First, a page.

Our concern was to get immediate relief to the people of Vanuatu, the people in need in the form of shelter, water, sanitation, food and that's what we're focusing on at present. I know that tents are being erected at present. I think we had about 1000 shelter kits there today and more will be arriving this afternoon.
JOURNALIST: Just one question on the China bank, do you see a point where we might well join the China bank?
JULIE BISHOP: It has always been our intention to discuss this matter with China, to negotiate with China, we've put forward a number of concerns that we had, they have taken them on board and we've been working through those issues with China. We want to ensure that anything that we invest in meets the very high standards of the kind of multilateral institutions that Australia has supported in the past and so these are matters that we are continuing to discuss with China.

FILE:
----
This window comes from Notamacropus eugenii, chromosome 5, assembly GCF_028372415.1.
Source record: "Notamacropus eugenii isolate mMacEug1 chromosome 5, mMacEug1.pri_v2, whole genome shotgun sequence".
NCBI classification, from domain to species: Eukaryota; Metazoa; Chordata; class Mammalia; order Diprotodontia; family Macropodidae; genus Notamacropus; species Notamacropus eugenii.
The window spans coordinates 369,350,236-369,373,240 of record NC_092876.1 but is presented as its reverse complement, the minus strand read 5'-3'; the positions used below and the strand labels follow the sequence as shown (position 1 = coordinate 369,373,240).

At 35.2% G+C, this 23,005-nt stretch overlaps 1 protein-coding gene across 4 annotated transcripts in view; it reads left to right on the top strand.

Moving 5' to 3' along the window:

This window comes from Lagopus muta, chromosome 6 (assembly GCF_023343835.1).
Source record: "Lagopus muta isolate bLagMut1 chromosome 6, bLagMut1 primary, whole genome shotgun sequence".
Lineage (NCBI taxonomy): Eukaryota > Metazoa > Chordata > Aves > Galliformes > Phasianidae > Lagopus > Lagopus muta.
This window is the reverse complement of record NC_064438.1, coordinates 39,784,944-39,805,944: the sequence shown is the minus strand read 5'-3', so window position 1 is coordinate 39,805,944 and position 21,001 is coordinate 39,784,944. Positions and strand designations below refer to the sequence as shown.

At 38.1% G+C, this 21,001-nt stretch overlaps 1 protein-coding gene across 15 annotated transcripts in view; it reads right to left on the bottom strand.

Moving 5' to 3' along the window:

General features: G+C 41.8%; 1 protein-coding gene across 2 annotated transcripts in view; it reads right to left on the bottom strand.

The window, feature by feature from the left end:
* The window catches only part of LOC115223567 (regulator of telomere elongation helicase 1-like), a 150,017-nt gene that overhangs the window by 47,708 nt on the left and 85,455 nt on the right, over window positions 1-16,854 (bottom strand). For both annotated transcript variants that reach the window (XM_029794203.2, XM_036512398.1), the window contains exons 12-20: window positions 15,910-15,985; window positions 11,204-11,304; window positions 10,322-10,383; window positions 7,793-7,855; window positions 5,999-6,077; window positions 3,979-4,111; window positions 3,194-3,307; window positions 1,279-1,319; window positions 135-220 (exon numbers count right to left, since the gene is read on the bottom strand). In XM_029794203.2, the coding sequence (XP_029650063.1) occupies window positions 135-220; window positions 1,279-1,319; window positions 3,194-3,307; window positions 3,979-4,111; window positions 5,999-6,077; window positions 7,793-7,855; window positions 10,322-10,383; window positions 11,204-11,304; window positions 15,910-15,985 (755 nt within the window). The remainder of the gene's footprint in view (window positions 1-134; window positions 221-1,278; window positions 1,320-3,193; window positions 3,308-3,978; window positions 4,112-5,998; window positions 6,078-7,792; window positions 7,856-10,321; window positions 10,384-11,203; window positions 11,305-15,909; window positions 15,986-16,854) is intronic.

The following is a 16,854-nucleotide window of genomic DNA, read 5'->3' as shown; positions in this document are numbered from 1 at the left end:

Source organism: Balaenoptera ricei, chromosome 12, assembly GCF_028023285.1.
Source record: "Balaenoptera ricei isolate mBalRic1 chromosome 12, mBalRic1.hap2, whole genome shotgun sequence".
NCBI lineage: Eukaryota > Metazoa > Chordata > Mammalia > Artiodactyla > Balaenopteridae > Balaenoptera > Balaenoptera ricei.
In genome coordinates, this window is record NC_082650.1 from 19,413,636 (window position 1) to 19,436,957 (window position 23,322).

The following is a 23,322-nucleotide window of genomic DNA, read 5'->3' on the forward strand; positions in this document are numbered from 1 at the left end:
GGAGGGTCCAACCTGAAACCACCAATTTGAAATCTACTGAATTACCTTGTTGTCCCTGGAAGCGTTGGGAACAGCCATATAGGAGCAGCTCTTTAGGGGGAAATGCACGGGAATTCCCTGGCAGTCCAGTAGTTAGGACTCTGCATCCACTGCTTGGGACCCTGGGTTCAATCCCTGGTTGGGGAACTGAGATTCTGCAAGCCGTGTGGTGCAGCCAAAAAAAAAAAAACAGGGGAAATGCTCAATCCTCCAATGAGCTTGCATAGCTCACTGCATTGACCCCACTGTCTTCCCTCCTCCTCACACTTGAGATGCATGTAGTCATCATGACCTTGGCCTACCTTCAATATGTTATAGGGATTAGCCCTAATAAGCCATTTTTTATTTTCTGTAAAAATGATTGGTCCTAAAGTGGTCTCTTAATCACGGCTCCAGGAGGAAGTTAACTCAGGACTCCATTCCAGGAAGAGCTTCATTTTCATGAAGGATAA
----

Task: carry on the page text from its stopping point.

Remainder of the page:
A number of our close friends in New Zealand and the United Kingdom have signed up to negotiate with China on this and obviously the more countries that are involved and are having their concerns addressed then the easier it will be for Australia to have our concerns addressed.
For a start, we want to ensure that decisions are made by the Board. We want to ensure that the shareholding is appropriate for a multilateral infrastructure bank of this nature. So these are matters that we're continually discussing with China in a very positive spirit of cooperation and considerable interest.
JOURNALIST The Americans seem quite wary about it?
JULIE BISHOP The Americans have had concerns that we have shared about the structure of the bank, the governance, the accountability, the transparency and we will continue to address these issues. The United States has discussed this with us, I've had some very positive discussions with Secretary Kerry about this and we'll certainly keep them informed of our intentions.
JOURNALIST: Is the Government moving in a particular direction on this? Are we more likely to join at this stage?
JULIE BISHOP: These are the sort of matters we discuss within our National Security Committee. We had a discussion about it last year. There are particular milestones in negotiations with China and so as those milestones are reached we consider our position. But this has been a positive ongoing review and I would expect us to continue to discuss this until such time as our concerns are either met or not met and then we would make a decision at that time.